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Below is a checklist extracted from Michael J. Yedidia's research team’s accounting of core competencies of managed care, as identified by their surveys. Yedidia, PhD, is a professor of health and public service at New York University in New York City:
• Economics — Evaluate managed care organization contracts and compensation plans on the basis of their incentives for particular practice behaviors.
• Ethics — (1) Act on ethical principles in resolving conflicts that may arise if it is decided that a patient needs procedures or services that are not covered by a managed care organization. (2) Explain the reasons for a decision to allocate resources to serve the needs of populations at the potential expense of individual needs.
• Managed care and health care delivery — (1) Predict the impact of different payment arrangements on consumer and practitioner behaviors within a specific health care environment. (2) Act as a resource on aspects of managed care practice for colleagues who have not had training in this area.
• Managing multiple managed care organizations — (1) Reconcile your own treatment approaches with the potentially contradictory guidelines of multiple managed care organizations. (2) Adhere to the regulations of several managed care organizations in implementing referrals and ordering procedures.
• Practitioner morale and satisfaction — Develop a program updating the knowledge and skills of your colleagues and addressing practitioner morale and satisfaction.
• Clinical epidemiology — Determine the effect of a positive or negative test result on the probability that a patient has a particular medical condition.
• Cost-effective clinical decision-making — Weigh the costs vs. the probable yield of a particular diagnostic procedure in managing a patient with a specific medical condition.
• Evidence-based medicine — Locate and critically evaluate research evidence and apply one’s own conclusions to the care of an individual or patient group.
• Patient satisfaction — Interpret patient satisfaction data to make appropriate changes in practice operation.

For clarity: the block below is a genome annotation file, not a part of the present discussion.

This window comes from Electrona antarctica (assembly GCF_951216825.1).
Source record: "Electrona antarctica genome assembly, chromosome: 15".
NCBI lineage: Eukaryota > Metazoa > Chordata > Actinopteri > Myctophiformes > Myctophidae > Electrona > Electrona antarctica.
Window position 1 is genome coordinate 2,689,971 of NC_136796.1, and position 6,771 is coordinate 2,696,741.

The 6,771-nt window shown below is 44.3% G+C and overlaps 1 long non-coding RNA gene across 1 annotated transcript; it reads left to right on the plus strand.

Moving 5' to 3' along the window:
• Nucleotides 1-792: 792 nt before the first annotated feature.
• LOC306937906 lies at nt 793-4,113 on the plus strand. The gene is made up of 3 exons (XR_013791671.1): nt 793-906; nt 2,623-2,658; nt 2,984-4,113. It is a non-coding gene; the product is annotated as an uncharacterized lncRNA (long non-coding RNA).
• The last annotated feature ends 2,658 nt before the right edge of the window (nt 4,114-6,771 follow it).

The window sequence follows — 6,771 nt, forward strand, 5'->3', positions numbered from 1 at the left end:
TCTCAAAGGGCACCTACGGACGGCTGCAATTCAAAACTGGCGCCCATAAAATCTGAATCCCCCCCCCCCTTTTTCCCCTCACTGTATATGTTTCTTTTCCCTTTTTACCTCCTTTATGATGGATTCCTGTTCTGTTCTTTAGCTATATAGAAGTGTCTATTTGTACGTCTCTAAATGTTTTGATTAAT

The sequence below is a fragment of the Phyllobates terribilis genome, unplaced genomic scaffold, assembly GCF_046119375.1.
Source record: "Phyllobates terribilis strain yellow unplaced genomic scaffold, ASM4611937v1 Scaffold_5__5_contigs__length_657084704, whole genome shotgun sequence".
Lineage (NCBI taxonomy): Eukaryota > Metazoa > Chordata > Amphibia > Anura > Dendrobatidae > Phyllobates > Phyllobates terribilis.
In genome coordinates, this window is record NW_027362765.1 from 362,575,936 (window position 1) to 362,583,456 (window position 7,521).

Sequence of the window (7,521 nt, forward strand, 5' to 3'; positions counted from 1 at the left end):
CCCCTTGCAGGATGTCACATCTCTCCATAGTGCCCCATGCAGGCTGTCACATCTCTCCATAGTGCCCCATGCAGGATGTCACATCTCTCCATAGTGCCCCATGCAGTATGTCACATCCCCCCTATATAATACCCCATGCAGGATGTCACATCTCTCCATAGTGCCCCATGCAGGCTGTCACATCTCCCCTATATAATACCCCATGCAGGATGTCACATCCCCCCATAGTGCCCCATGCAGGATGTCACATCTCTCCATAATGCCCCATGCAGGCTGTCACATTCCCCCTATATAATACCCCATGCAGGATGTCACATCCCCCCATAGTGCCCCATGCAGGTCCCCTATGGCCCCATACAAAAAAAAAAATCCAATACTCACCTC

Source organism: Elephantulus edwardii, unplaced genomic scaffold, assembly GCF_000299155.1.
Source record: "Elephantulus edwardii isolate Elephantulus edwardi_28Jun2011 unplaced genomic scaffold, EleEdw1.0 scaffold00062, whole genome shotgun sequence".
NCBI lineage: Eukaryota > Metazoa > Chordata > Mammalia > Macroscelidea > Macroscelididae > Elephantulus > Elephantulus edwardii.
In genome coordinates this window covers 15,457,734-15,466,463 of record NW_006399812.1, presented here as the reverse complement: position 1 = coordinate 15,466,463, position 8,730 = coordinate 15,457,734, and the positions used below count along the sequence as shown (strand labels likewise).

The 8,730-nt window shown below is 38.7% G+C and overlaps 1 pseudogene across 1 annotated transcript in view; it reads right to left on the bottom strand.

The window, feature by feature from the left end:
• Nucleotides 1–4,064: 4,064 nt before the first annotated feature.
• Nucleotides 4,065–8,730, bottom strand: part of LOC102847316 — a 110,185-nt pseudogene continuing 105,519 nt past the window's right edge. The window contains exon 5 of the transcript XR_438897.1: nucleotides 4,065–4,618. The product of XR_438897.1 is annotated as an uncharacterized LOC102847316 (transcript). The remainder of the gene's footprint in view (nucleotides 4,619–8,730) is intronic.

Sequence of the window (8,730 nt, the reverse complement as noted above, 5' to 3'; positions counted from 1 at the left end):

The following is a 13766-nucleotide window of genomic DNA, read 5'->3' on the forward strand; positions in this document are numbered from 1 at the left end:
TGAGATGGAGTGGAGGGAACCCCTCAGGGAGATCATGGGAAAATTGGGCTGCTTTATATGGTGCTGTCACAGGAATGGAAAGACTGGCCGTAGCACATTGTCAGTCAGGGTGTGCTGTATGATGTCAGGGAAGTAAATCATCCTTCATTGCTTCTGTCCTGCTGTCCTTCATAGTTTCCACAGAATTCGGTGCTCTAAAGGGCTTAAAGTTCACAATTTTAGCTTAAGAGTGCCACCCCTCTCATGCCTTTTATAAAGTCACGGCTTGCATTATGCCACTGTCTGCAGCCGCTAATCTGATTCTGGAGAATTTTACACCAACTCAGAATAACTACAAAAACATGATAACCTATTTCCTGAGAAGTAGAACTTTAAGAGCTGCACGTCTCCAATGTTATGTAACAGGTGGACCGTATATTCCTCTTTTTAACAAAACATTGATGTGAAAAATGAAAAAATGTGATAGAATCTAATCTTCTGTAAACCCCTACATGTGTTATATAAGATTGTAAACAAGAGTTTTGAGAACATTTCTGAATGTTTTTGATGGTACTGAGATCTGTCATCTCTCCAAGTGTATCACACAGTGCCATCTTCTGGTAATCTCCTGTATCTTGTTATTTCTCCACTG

• Population-based medicine — Use data on patients’ communities and environments to design tailored strategies to reduce the incidence of undiagnosed conditions.
• Practice guidelines — Adapt clinical guidelines based on evaluation of evidence from relevant research.
• Prevention — Use data on patient population to design and evaluate a disease-specific prevention programs.
• Time management — Use time efficiently in the clinical encounter to maintain quality of care while sustaining an adequate flow of patients.
• Case management — For patients with complex disease processes, ensure access to necessary clinical services, coordination of care, and efficient use of resources.
• Collaboration — (1) Assess the roles of all practice personnel in regard to patient education and institute a plan for making better use of their expertise in this area. (2) Delegate responsibility and share authority with nurse practitioners and/or [physician assistants] to ensure productive teamwork.
• Gatekeeping — Perform the "gatekeeping" role for a panel of patients, maintaining quality and cost-effectiveness of care.
• Referral management — Evaluate referrals to specialists for appropriateness and quality and initiate strategies for improving their effectiveness.
• Clinical efficiency — Conduct time and work flow analysis to enhance productivity.
• Continuous quality improvement — Identify clinical conditions appropriate for quality improvement projects and participate in implementation.
• Practice profiling — Compare one’s own practice profile to those of peers and make appropriate changes in one’s practice behavior.
• Utilization management — Weigh the benefits of case-by-case concurrent review vs. practice profiling in addressing a particular clinical issue.
Based on their surveys, the researchers found that a majority of medical training program directors favor teaching mastery of these "essential tasks." Currently, the study’s surveys show that about 40% of the programs surveyed are addressing two-thirds or more of the tasks.
Source: Yedidia M, Gillespie C, Moore G. Specific clinical competencies for managing care: Views of residency directors and managed care directors. JAMA 2000; 284.